When I Tell You my Son has Autism, Please Don’t Say “I’m Sorry.”

Please don't apologize when you hear about my son's autism diagnosis. He's the same child he was before he was diagnosed with an Autism Spectrum Disorder... it doesn't change him, but here's what his Autism Spectrum diagnosis DOES change.

I know we’ve all been trained to look at Autism as a bad thing. We’ve been taught that it’s a disorder, simply because it says “disorder” in the name… Autism Spectrum Disorder. So I can’t fault you for saying “I’m sorry,” when I let you know that my son was diagnosed with an Autism Spectrum Disorder.

I also understand why you might be inclined to say “Well, he doesn’t act autistic.” I even understand you saying “Don’t kids with aspergers have to be like… really smart?” We’ve all heard various stereotypes about Autism Spectrum Disorders. Chances are, since about 1 in 68 children are on the Autism Spectrum, you’ve even seen and interacted with children who are on varying degrees of the spectrum (even if you haven’t realized it).

So here’s the deal. No, I didn’t cry when my son was diagnosed with an Autism Spectrum Disorder. I don’t feel that I need an “I’m sorry” because I see this as a blessing.

My son has so many amazing talents– he’s incredibly musical. By age 4, he could count to 100, and now can count even higher, independently. He is starting to read. He has an eye for puzzles. He knows all of the States in the US.

In many ways, my son’s ASD makes him who he is. I wouldn’t wish him to be neurotypical, especially if it meant stripping him of some of these unique talents and gifts.

For me, apologizing when you hear my son has an Autism Spectrum Disorder is like apologizing that my son is my son, all of his gifts and flaws included. That’s a part of him. Some days, it’s a challenge. Some days, when he’s in the midst of a meltdown and isn’t responding verbally and is plugging his ears because the sound of rain is just too loud for him, I pray for strength. So no, it’s not all rainbows and sunshine and joy that my son is nonneurotypical… but it’s part of who he is.

Several people that I informed of my son’s diagnosis (primarily his caregivers for school and relatives) were quick to say “Oh my gosh… did you cry? I’d be crying.” No. I didn’t cry. Having a word, a diagnosis… it doesn’t change my son at his core. My son was this amazing child when he was born, he was this amazing child when he was 2, and he was this amazing child the day before he was diagnosed. And he’s still this amazing child after the diagnosis.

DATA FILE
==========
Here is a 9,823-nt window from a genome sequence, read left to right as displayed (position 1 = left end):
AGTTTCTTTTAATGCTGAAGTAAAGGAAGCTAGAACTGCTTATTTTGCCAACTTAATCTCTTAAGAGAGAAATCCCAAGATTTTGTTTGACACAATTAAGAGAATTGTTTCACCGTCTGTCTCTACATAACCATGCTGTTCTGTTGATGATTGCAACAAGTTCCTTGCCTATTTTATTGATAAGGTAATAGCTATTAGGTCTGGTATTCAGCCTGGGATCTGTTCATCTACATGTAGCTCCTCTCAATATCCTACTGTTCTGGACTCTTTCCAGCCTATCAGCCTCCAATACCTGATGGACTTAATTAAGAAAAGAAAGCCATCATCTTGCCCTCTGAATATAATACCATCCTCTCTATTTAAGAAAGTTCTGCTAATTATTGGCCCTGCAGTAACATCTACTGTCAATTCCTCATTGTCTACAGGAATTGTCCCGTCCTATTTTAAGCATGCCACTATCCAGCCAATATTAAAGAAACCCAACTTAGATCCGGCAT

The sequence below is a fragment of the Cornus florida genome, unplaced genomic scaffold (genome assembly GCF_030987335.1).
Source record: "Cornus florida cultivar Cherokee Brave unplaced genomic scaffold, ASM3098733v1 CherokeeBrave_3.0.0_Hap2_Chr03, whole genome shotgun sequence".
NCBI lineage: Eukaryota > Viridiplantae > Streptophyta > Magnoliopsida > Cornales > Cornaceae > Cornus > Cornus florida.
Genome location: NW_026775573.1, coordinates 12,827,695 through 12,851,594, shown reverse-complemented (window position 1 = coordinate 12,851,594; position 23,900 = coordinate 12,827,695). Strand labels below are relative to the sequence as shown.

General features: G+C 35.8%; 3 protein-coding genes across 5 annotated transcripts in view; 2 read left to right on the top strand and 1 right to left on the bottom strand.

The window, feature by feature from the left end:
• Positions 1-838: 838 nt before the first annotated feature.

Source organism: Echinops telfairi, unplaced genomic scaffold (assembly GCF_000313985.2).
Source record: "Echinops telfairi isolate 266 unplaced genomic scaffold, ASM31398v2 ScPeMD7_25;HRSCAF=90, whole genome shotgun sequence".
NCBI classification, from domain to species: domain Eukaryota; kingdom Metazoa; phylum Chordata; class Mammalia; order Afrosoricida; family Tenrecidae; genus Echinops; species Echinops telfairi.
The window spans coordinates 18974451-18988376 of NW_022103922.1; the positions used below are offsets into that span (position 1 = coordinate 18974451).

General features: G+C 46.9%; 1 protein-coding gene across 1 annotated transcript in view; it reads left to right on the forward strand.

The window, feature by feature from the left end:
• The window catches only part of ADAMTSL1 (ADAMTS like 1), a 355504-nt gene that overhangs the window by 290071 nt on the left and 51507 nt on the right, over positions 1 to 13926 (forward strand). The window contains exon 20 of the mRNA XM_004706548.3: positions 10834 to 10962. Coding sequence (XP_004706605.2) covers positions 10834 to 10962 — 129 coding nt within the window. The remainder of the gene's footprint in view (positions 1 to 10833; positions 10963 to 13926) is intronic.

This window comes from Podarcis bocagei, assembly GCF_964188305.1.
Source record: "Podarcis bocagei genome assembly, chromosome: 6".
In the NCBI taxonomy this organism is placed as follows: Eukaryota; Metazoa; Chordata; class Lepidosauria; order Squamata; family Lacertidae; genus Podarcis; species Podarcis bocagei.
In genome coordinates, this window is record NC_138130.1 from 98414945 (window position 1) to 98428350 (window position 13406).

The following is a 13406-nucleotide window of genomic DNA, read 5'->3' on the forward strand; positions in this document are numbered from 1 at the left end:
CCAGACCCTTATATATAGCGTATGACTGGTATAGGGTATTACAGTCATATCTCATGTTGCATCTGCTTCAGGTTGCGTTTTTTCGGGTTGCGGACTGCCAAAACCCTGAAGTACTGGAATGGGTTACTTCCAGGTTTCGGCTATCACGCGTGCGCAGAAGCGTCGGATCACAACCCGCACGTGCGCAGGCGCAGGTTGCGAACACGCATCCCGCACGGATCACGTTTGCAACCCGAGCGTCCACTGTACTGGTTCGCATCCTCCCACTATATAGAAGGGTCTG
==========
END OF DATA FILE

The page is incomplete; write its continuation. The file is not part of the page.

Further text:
Saying “I’m sorry,” or giving me sympathy when I say my son has an Autism Spectrum Disorder is understandable… I get it. Before he was diagnosed, I may have said the same thing to another mom. But my son’s Autism diagnosis doesn’t deserve pity. My son is healthy. He’s happy. He has his days where things are stressful and hard and too loud and too overwhelming… and he has his days where everything is going to be just fine. And I wouldn’t ever want an apology for my son being the amazing son he is.

When I tell you my son has an Autism Spectrum Disorder, here’s what I’d rather you say:

“How do you feel about things?”

“Can you tell me more about Autism Spectrum Disorders? I’m not very familiar with them?”

If you’re one of my son’s caregivers– a teacher, a family member, perhaps ask

“Are there any changes being made to his care that I should know about?”

“How should I handle ______ situation?”

My son hasn’t changed. The only thing that is changing is how we respond to certain behaviors, like meltdowns, and how we plan to give him the best possible education in the future to make sure his needs and particular interests are being met and tapped into.

He’s the same kid my friends and family and his teacher have always known and interacted with– it isn’t like having a word for it changes who he is.

So when you say “I’m sorry,” you’re apologizing for:

-The answers we now have for why certain behaviors are present.
-The way my son was created– with purpose and a completely brilliant mind.

I welcome questions. I welcome you seeking insight into how, if at all, this changes his care. What I don’t want is pity, because it hasn’t changed anything. If you met my son before his diagnosis, you’ve met him after, too– he never changed a bit.

But please… please don’t say you’re sorry.